warrior transition units.
Warrior transition units have
proven a great success, he noted, with a goal not just to treat
injuries, but to foster every individual's independence. And future
initiatives will help to build on this success, he said, citing a
The Defense and Veterans Affairs departments
are working together to develop a new Integrated Disability
Evaluation System, Chiarelli said, to streamline the delivery of
disability services and benefits for wounded, ill and injured
service members who are unable to continue on active duty.
Since January 2008, the number of cases initiated has risen 160
percent, the general said, and on average, 1,600 soldiers are added
to the system each month. Meanwhile, he added, case processing time
also has increased about 48 percent, with an average of 258 days to
complete the physical evaluation board and reach final disposition –
even longer until service members receive VA benefits.
legacy disability evaluation system is “complex, disjointed, hard to
understand, and it takes too long to complete,” Chiarelli
The new program is intended to shorten this
process while also ensuring a fair and more understandable system,
the general said. The Defense Department's goal is for service
members to receive VA benefits within 295 days, he said, but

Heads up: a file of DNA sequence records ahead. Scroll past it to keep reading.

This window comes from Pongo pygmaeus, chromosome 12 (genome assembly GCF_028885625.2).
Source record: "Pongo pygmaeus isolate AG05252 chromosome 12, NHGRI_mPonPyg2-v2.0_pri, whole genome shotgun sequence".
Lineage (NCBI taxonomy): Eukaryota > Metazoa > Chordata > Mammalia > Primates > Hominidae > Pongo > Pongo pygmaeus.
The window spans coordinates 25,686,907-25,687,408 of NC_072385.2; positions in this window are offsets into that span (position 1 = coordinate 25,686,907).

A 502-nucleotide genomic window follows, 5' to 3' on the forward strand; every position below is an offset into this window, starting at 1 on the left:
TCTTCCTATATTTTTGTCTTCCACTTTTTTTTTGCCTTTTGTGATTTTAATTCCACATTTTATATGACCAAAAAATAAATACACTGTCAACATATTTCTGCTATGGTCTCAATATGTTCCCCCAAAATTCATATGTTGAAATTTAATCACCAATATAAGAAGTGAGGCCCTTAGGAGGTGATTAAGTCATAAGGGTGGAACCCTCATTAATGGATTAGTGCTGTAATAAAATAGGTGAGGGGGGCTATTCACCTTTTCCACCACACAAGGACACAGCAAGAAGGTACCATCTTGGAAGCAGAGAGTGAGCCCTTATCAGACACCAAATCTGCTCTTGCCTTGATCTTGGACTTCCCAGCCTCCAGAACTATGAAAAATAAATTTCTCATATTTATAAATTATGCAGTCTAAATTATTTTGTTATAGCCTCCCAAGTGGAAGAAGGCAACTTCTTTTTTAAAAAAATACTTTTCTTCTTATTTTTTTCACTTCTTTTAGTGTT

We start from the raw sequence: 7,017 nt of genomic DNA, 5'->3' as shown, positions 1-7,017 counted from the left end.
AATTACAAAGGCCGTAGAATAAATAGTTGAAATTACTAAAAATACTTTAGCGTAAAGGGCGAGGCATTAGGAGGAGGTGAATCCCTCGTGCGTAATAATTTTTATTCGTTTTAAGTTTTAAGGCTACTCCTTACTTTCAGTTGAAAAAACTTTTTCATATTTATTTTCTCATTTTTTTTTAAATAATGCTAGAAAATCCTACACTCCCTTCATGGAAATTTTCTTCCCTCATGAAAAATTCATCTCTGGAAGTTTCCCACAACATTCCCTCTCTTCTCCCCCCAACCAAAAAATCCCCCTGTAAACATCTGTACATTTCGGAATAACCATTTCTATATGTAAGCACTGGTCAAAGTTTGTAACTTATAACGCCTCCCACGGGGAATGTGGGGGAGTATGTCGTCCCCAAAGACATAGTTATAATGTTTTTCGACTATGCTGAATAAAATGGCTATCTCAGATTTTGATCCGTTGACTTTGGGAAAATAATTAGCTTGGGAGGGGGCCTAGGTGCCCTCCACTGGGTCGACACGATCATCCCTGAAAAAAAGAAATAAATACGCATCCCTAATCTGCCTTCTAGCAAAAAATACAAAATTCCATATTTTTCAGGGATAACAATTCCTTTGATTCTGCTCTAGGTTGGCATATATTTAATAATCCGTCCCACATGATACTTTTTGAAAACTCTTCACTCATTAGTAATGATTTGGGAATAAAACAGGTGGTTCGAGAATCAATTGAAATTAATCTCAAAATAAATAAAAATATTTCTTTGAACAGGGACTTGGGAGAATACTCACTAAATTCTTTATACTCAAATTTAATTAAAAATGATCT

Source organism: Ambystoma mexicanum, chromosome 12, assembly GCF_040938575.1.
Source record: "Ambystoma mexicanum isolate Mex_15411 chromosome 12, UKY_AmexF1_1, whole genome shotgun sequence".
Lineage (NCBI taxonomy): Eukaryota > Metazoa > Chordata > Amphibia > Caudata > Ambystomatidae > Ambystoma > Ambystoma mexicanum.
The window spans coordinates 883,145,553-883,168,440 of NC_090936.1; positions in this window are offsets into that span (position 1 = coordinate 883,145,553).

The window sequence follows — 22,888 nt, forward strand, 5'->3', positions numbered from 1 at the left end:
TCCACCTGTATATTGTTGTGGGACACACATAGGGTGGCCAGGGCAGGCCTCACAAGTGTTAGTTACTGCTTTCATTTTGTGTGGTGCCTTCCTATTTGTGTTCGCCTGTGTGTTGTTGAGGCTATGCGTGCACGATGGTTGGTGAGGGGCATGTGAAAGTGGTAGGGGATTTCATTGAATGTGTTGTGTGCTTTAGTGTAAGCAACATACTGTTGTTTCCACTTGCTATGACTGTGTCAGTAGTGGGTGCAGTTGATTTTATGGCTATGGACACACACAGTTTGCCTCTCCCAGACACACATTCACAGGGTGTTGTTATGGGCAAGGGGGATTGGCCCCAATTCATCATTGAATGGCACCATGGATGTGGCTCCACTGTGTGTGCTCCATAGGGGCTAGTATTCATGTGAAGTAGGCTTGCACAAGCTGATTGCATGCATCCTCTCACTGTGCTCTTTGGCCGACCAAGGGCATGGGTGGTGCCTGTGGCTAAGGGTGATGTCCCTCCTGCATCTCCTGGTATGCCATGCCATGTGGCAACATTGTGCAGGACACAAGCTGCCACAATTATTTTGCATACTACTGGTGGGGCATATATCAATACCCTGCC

stressed the importance of a fair and thorough process, even if that
equates to additional time. For example, the new system offers
service members a second referral option and counseling sessions
with a judge advocate general.
“The additional time may be
appropriate as we look at what's right and in the best interest of
our soldiers,” he said. The system is expected to be implemented on
38 Army installations by Oct. 1, he added.
The military also
is working on a single automated system for tracking soldiers
undergoing medical or physical evaluation boards. Currently, three
automated systems exist, and all track different things, Chiarelli
“I don't have a single system that gives me total
visibility of all the cases at any point in time,” he said. “These
are the kinds of things we're working through, and will take a total
The military is working hard to ensure the same
level of care for Reserve and Guard soldiers, the general said. The
Army, for example, opened a new reserve component soldier medical
support center in Florida with a goal of improving and transforming
the disability evaluation process for reserve-component soldiers.
And for the Army National Guard, a pilot program called reserve
component managed care will allow states the ability to place
soldiers with line-of-duty injuries on Title 10 orders for up to 180
days of treatment.
These initiatives and others are the least
the nation can do for its service members and their families,
“There's nothing more humbling than the
opportunities I've had over the past couple of years to visit our
nation's wounded warriors and their families,” he said. “They're
truly the most amazing and inspiring people you will ever meet.
“We made a commitment to the men and women who volunteer and
wear the cloth of this great nation to care for them in the event
they become wounded, ill or injured in combat” he said, “and we're
keeping that promise.”
By Elaine Sanchez
American Forces Press Service